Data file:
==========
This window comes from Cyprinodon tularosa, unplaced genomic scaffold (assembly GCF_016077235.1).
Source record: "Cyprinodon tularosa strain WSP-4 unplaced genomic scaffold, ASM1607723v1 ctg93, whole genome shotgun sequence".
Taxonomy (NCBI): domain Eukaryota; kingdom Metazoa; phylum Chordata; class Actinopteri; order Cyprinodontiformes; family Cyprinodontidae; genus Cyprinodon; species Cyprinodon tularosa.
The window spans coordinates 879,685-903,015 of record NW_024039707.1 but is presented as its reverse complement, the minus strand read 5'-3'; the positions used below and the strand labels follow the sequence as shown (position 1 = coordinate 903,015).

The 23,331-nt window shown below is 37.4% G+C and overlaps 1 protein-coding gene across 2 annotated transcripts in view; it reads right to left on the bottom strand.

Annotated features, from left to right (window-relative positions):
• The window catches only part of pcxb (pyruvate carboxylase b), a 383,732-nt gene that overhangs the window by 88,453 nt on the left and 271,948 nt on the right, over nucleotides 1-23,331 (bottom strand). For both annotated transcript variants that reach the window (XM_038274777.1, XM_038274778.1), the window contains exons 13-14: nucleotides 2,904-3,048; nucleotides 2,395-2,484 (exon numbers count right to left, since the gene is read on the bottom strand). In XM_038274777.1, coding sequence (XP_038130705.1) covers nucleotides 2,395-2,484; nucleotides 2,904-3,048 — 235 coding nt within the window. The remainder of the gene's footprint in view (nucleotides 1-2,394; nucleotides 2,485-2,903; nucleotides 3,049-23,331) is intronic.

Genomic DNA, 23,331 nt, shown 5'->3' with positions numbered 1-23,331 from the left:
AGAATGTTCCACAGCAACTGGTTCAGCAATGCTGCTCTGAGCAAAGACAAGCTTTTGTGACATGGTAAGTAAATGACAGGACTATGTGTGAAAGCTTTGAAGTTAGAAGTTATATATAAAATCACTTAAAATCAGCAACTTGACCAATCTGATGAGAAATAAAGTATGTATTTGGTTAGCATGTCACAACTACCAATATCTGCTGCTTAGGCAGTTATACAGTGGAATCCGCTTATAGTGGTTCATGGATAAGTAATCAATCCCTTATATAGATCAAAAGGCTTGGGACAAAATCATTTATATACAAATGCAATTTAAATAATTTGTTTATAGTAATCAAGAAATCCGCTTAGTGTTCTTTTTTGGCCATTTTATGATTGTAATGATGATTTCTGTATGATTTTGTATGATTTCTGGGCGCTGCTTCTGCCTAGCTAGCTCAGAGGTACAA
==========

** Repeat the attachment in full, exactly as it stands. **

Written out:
This window comes from Cyprinodon tularosa, unplaced genomic scaffold (assembly GCF_016077235.1).
Source record: "Cyprinodon tularosa strain WSP-4 unplaced genomic scaffold, ASM1607723v1 ctg93, whole genome shotgun sequence".
Taxonomy (NCBI): domain Eukaryota; kingdom Metazoa; phylum Chordata; class Actinopteri; order Cyprinodontiformes; family Cyprinodontidae; genus Cyprinodon; species Cyprinodon tularosa.
The window spans coordinates 879,685-903,015 of record NW_024039707.1 but is presented as its reverse complement, the minus strand read 5'-3'; the positions used below and the strand labels follow the sequence as shown (position 1 = coordinate 903,015).

The 23,331-nt window shown below is 37.4% G+C and overlaps 1 protein-coding gene across 2 annotated transcripts in view; it reads right to left on the bottom strand.

Annotated features, from left to right (window-relative positions):
• The window catches only part of pcxb (pyruvate carboxylase b), a 383,732-nt gene that overhangs the window by 88,453 nt on the left and 271,948 nt on the right, over nucleotides 1-23,331 (bottom strand). For both annotated transcript variants that reach the window (XM_038274777.1, XM_038274778.1), the window contains exons 13-14: nucleotides 2,904-3,048; nucleotides 2,395-2,484 (exon numbers count right to left, since the gene is read on the bottom strand). In XM_038274777.1, coding sequence (XP_038130705.1) covers nucleotides 2,395-2,484; nucleotides 2,904-3,048 — 235 coding nt within the window. The remainder of the gene's footprint in view (nucleotides 1-2,394; nucleotides 2,485-2,903; nucleotides 3,049-23,331) is intronic.

Genomic DNA, 23,331 nt, shown 5'->3' with positions numbered 1-23,331 from the left:
AGAATGTTCCACAGCAACTGGTTCAGCAATGCTGCTCTGAGCAAAGACAAGCTTTTGTGACATGGTAAGTAAATGACAGGACTATGTGTGAAAGCTTTGAAGTTAGAAGTTATATATAAAATCACTTAAAATCAGCAACTTGACCAATCTGATGAGAAATAAAGTATGTATTTGGTTAGCATGTCACAACTACCAATATCTGCTGCTTAGGCAGTTATACAGTGGAATCCGCTTATAGTGGTTCATGGATAAGTAATCAATCCCTTATATAGATCAAAAGGCTTGGGACAAAATCATTTATATACAAATGCAATTTAAATAATTTGTTTATAGTAATCAAGAAATCCGCTTAGTGTTCTTTTTTGGCCATTTTATGATTGTAATGATGATTTCTGTATGATTTTGTATGATTTCTGGGCGCTGCTTCTGCCTAGCTAGCTCAGAGGTACAA